We crawl along with the driver in the cab, and start the bone braking trip down to Zumbogua. Suddenly, the sound of a loud explosion, and we stopped. The last layer of canvas in tire is worn through. While we find it equally worn-out spare tire, the driver blocks the car up, borrow a spade from the near-living peasant and dig a hole under the wheel. At home we usually lift the car, not decrease soil. Well, it does the trick, and we continue. 20 meters from the bus stop, a familiar loud sound and we will continue on its rim.

The bus is only supposed to pass in about 1 ½ hours, so after a quick cup of coffee, we walks towards it. The terrain is wild and rough. It lends itself almost exclusively to sheep and llama teams, but here and there, there is still found room for a small fields. Almost all fields are harvested, but they bear traces of corn and beans. All work are carried out by hand, by the small people who are shy, but waves smiling at us. Most will easily stand under my outstretched arm. The truck-bus passes us on the way up, but we keep walking, counting on the return drive. Nevertheless, after 2 hours stamping, I say: "Now my feats wants’ a bus," and in the same, it pop up behind a fold in the mountain.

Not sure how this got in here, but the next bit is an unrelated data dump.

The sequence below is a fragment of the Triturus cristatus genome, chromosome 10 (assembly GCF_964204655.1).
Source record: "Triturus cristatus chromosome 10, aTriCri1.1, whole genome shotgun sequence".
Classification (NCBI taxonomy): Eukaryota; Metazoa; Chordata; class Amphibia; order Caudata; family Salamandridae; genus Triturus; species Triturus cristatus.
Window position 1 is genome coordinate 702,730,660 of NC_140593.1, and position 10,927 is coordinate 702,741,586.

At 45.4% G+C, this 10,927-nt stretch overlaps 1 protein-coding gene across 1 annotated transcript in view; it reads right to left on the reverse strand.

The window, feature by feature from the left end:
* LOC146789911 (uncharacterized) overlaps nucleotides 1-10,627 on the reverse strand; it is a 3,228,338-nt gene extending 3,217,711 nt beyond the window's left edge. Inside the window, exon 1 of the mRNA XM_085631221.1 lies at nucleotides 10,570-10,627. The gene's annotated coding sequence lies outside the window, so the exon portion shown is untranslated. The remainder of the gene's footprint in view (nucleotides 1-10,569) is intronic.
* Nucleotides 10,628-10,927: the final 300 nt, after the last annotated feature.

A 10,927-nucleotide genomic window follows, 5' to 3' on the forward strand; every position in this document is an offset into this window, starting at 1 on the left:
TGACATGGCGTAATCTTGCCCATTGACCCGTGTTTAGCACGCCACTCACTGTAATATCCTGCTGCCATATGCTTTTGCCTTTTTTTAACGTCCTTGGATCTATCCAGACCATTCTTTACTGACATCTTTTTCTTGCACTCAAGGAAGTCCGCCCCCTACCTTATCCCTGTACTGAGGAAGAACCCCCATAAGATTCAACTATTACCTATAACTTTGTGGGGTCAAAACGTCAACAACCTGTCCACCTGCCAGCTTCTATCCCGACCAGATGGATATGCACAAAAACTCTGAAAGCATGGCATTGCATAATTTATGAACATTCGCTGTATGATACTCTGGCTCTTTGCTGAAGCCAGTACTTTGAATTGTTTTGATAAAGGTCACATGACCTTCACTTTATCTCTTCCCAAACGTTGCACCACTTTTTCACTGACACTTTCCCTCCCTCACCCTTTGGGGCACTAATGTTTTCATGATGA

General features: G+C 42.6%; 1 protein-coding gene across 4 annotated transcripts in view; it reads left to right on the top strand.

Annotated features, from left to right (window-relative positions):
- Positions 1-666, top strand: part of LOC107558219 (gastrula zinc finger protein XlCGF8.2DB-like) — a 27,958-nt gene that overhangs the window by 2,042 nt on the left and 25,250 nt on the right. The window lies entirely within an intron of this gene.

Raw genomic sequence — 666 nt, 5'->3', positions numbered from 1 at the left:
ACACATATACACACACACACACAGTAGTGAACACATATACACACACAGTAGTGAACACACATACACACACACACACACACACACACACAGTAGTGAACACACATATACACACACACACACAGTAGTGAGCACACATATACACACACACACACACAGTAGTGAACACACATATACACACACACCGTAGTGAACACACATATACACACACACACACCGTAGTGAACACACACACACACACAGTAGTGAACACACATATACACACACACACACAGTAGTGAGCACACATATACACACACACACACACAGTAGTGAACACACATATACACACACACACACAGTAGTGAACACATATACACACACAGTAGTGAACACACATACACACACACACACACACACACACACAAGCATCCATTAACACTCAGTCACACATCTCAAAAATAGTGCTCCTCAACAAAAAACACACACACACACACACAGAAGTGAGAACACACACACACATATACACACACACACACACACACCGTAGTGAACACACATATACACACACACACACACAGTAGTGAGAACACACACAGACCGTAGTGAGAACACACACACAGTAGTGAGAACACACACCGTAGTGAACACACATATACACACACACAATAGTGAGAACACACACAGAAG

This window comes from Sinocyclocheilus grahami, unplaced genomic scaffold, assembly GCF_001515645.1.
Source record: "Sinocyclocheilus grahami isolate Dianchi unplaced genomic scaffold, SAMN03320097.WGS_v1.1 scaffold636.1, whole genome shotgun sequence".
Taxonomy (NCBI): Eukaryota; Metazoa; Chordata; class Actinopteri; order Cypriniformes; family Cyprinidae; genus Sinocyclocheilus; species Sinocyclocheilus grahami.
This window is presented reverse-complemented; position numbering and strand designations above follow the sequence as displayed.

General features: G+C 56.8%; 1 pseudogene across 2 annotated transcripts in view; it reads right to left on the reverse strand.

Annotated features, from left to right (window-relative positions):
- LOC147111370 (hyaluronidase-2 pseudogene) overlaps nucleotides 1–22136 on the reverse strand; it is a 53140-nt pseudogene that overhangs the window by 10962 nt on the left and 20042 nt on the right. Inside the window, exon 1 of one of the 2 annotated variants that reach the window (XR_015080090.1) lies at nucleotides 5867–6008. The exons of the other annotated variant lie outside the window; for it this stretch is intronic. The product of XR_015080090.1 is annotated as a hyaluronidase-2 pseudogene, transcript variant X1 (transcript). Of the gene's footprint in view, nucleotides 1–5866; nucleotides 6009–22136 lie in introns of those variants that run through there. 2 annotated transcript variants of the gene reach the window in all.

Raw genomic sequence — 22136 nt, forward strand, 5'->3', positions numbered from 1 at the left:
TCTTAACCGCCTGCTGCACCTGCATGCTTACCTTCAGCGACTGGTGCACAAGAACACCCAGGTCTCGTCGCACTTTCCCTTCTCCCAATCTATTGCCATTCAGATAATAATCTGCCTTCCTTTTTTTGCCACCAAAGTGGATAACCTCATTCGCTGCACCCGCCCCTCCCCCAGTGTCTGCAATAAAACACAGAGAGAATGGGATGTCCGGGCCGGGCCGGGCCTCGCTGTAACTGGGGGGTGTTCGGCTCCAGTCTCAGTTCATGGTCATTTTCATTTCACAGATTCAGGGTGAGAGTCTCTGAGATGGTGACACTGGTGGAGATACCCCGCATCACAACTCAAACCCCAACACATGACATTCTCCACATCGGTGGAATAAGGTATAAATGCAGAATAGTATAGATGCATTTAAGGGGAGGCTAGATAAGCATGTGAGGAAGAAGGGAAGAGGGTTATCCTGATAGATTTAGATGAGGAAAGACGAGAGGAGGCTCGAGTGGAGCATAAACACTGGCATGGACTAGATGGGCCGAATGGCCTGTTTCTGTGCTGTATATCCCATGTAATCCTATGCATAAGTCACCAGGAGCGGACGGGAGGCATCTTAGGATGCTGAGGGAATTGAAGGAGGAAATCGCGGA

The road goes back over the 4000 meter high passes. We can see up to 100 kilometres in each direction in the clear mountain air. Soft hills with small fields, deep gorges with rushing rivers and rugged, barren basalt mountains. The 3 hours of fascinating transport costs 2$.

It is dark when we arrive in Ambato, so we will go directly to the selected hotel. Then out of the city, where almost only eating places are open. We get something to eat, and walks around in the less enlightened and almost empty streets and alleys. Unlike Latacunge, these people go home early, and so go we. The legs actually need to rest a little anyway.

The diary continues with more adventures in Diary 2